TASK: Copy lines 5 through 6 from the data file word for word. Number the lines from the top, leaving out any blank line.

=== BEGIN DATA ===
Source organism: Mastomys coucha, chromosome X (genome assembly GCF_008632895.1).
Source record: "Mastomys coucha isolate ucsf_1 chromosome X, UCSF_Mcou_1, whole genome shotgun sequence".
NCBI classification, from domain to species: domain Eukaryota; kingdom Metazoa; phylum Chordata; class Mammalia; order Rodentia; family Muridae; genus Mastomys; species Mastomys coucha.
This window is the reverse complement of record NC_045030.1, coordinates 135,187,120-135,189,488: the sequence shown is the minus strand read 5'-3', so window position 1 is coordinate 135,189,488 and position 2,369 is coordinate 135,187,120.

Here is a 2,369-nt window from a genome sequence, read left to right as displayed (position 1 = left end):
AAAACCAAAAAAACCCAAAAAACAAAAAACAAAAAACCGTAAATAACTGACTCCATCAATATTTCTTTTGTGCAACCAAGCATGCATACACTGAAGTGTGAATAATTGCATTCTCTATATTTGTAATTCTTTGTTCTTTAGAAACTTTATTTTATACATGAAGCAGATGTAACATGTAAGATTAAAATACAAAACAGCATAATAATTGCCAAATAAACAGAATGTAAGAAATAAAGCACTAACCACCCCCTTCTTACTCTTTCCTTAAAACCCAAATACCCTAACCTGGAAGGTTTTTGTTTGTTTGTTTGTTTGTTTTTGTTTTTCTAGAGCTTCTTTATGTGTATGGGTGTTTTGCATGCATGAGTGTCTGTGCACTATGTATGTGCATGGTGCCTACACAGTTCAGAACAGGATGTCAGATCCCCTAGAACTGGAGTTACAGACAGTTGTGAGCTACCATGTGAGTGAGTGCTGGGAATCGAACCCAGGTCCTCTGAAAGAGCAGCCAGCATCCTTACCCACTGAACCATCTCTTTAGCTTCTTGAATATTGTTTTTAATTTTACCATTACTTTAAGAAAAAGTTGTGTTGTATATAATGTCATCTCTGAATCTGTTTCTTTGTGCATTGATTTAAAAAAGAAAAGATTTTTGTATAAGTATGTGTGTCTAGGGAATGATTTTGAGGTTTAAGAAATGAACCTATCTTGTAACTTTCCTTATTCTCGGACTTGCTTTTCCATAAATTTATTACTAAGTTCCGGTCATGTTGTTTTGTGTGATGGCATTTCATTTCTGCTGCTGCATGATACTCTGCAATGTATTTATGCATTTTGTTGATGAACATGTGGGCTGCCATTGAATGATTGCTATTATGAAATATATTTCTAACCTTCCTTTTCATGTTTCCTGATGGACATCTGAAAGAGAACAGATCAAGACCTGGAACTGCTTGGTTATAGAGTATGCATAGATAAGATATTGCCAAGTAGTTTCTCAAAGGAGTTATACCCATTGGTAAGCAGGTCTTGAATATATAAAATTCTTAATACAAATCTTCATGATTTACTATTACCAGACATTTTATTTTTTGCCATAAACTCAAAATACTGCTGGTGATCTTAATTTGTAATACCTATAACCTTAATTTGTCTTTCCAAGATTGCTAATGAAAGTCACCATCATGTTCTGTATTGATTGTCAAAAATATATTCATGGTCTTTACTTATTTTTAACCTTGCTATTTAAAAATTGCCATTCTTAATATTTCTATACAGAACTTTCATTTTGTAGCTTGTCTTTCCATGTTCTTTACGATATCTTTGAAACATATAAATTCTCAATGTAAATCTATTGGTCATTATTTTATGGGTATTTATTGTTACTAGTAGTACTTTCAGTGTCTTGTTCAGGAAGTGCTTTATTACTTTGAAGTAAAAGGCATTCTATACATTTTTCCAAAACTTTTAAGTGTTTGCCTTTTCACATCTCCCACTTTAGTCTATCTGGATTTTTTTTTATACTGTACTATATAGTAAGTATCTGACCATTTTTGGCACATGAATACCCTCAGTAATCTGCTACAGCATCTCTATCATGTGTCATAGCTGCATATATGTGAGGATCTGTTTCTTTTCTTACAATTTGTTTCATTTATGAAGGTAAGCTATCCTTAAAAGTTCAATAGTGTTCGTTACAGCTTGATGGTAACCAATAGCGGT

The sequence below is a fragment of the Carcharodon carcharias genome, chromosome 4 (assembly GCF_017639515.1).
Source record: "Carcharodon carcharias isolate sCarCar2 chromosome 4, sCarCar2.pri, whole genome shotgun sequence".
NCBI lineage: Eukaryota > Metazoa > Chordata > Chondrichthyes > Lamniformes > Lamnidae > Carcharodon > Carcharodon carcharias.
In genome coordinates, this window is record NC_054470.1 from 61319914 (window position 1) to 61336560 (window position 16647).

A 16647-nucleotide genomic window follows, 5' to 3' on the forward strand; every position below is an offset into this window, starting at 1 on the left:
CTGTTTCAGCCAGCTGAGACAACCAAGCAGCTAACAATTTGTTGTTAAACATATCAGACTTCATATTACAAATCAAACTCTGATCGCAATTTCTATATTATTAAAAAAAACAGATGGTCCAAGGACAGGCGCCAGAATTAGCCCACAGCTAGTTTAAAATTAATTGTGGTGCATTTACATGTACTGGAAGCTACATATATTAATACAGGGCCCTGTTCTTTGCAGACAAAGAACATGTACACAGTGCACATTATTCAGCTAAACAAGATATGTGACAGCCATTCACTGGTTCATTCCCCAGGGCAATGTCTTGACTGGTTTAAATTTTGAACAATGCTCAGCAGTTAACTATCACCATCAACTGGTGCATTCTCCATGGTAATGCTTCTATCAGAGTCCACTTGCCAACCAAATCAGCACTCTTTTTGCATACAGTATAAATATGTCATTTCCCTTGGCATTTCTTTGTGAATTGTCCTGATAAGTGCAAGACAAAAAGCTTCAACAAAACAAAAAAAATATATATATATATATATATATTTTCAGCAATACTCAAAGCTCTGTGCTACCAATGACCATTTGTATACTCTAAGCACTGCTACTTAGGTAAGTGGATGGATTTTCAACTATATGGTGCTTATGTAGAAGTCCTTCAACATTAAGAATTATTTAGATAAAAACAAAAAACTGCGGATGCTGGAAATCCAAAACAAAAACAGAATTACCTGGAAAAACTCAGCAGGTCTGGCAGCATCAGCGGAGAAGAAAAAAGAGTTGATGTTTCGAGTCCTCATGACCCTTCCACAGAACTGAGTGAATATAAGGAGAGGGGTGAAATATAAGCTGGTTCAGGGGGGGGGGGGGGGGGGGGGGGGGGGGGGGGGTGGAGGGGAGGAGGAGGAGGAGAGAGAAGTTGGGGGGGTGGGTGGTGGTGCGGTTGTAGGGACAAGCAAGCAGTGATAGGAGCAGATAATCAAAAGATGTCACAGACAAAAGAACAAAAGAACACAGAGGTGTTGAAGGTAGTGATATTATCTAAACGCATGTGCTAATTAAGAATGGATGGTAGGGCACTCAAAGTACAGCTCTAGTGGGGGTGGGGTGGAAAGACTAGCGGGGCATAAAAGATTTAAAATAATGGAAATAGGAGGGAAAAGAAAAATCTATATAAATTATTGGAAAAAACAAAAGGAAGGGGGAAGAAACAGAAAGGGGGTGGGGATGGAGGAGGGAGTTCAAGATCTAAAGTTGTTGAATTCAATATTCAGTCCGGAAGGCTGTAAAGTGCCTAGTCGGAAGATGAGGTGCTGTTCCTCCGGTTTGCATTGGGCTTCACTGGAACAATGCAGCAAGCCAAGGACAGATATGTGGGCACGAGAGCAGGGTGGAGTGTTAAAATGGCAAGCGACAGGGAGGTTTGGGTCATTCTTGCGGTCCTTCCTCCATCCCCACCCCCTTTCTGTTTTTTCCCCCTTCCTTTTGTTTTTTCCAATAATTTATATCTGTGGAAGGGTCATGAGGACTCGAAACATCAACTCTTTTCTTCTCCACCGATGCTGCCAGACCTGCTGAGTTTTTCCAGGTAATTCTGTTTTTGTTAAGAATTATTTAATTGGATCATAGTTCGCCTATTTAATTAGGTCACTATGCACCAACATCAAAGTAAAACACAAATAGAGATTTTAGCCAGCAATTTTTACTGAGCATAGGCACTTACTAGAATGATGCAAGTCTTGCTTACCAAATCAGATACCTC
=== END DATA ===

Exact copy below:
Here is a 2,369-nt window from a genome sequence, read left to right as displayed (position 1 = left end):
AAAACCAAAAAAACCCAAAAAACAAAAAACAAAAAACCGTAAATAACTGACTCCATCAATATTTCTTTTGTGCAACCAAGCATGCATACACTGAAGTGTGAATAATTGCATTCTCTATATTTGTAATTCTTTGTTCTTTAGAAACTTTATTTTATACATGAAGCAGATGTAACATGTAAGATTAAAATACAAAACAGCATAATAATTGCCAAATAAACAGAATGTAAGAAATAAAGCACTAACCACCCCCTTCTTACTCTTTCCTTAAAACCCAAATACCCTAACCTGGAAGGTTTTTGTTTGTTTGTTTGTTTGTTTTTGTTTTTCTAGAGCTTCTTTATGTGTATGGGTGTTTTGCATGCATGAGTGTCTGTGCACTATGTATGTGCATGGTGCCTACACAGTTCAGAACAGGATGTCAGATCCCCTAGAACTGGAGTTACAGACAGTTGTGAGCTACCATGTGAGTGAGTGCTGGGAATCGAACCCAGGTCCTCTGAAAGAGCAGCCAGCATCCTTACCCACTGAACCATCTCTTTAGCTTCTTGAATATTGTTTTTAATTTTACCATTACTTTAAGAAAAAGTTGTGTTGTATATAATGTCATCTCTGAATCTGTTTCTTTGTGCATTGATTTAAAAAAGAAAAGATTTTTGTATAAGTATGTGTGTCTAGGGAATGATTTTGAGGTTTAAGAAATGAACCTATCTTGTAACTTTCCTTATTCTCGGACTTGCTTTTCCATAAATTTATTACTAAGTTCCGGTCATGTTGTTTTGTGTGATGGCATTTCATTTCTGCTGCTGCATGATACTCTGCAATGTATTTATGCATTTTGTTGATGAACATGTGGGCTGCCATTGAATGATTGCTATTATGAAATATATTTCTAACCTTCCTTTTCATGTTTCCTGATGGACATCTGAAAGAGAACAGATCAAGACCTGGAACTGCTTGGTTATAGAGTATGCATAGATAAGATATTGCCAAGTAGTTTCTCAAAGGAGTTATACCCATTGGTAAGCAGGTCTTGAATATATAAAATTCTTAATACAAATCTTCATGATTTACTATTACCAGACATTTTATTTTTTGCCATAAACTCAAAATACTGCTGGTGATCTTAATTTGTAATACCTATAACCTTAATTTGTCTTTCCAAGATTGCTAATGAAAGTCACCATCATGTTCTGTATTGATTGTCAAAAATATATTCATGGTCTTTACTTATTTTTAACCTTGCTATTTAAAAATTGCCATTCTTAATATTTCTATACAGAACTTTCATTTTGTAGCTTGTCTTTCCATGTTCTTTACGATATCTTTGAAACATATAAATTCTCAATGTAAATCTATTGGTCATTATTTTATGGGTATTTATTGTTACTAGTAGTACTTTCAGTGTCTTGTTCAGGAAGTGCTTTATTACTTTGAAGTAAAAGGCATTCTATACATTTTTCCAAAACTTTTAAGTGTTTGCCTTTTCACATCTCCCACTTTAGTCTATCTGGATTTTTTTTTATACTGTACTATATAGTAAGTATCTGACCATTTTTGGCACATGAATACCCTCAGTAATCTGCTACAGCATCTCTATCATGTGTCATAGCTGCATATATGTGAGGATCTGTTTCTTTTCTTACAATTTGTTTCATTTATGAAGGTAAGCTATCCTTAAAAGTTCAATAGTGTTCGTTACAGCTTGATGGTAACCAATAGCGGT